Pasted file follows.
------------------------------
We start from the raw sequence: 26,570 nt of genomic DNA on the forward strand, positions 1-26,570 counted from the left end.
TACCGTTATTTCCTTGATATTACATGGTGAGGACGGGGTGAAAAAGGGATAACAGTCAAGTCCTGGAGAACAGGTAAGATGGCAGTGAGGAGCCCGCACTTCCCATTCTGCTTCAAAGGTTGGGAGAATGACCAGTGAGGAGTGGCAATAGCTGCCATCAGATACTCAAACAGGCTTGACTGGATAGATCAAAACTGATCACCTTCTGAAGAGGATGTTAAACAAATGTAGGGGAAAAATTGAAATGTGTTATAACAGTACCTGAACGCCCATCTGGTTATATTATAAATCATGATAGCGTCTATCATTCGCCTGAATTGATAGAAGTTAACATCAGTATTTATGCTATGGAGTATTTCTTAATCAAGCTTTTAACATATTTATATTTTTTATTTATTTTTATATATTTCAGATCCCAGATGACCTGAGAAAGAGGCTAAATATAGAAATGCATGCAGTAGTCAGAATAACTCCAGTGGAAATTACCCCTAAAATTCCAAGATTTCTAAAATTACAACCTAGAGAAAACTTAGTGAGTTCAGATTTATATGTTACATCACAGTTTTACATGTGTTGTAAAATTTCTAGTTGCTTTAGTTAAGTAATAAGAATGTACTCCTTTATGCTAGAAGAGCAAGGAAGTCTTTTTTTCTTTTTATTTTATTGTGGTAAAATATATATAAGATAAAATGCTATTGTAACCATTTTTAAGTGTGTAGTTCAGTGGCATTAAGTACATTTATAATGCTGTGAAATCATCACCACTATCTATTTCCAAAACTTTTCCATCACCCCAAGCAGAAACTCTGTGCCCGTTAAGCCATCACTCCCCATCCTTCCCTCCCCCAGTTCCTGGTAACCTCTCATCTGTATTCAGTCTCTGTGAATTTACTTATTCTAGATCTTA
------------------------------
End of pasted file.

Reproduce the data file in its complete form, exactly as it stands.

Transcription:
We start from the raw sequence: 26,570 nt of genomic DNA on the forward strand, positions 1-26,570 counted from the left end.
TACCGTTATTTCCTTGATATTACATGGTGAGGACGGGGTGAAAAAGGGATAACAGTCAAGTCCTGGAGAACAGGTAAGATGGCAGTGAGGAGCCCGCACTTCCCATTCTGCTTCAAAGGTTGGGAGAATGACCAGTGAGGAGTGGCAATAGCTGCCATCAGATACTCAAACAGGCTTGACTGGATAGATCAAAACTGATCACCTTCTGAAGAGGATGTTAAACAAATGTAGGGGAAAAATTGAAATGTGTTATAACAGTACCTGAACGCCCATCTGGTTATATTATAAATCATGATAGCGTCTATCATTCGCCTGAATTGATAGAAGTTAACATCAGTATTTATGCTATGGAGTATTTCTTAATCAAGCTTTTAACATATTTATATTTTTTATTTATTTTTATATATTTCAGATCCCAGATGACCTGAGAAAGAGGCTAAATATAGAAATGCATGCAGTAGTCAGAATAACTCCAGTGGAAATTACCCCTAAAATTCCAAGATTTCTAAAATTACAACCTAGAGAAAACTTAGTGAGTTCAGATTTATATGTTACATCACAGTTTTACATGTGTTGTAAAATTTCTAGTTGCTTTAGTTAAGTAATAAGAATGTACTCCTTTATGCTAGAAGAGCAAGGAAGTCTTTTTTTCTTTTTATTTTATTGTGGTAAAATATATATAAGATAAAATGCTATTGTAACCATTTTTAAGTGTGTAGTTCAGTGGCATTAAGTACATTTATAATGCTGTGAAATCATCACCACTATCTATTTCCAAAACTTTTCCATCACCCCAAGCAGAAACTCTGTGCCCGTTAAGCCATCACTCCCCATCCTTCCCTCCCCCAGTTCCTGGTAACCTCTCATCTGTATTCAGTCTCTGTGAATTTACTTATTCTAGATCTTA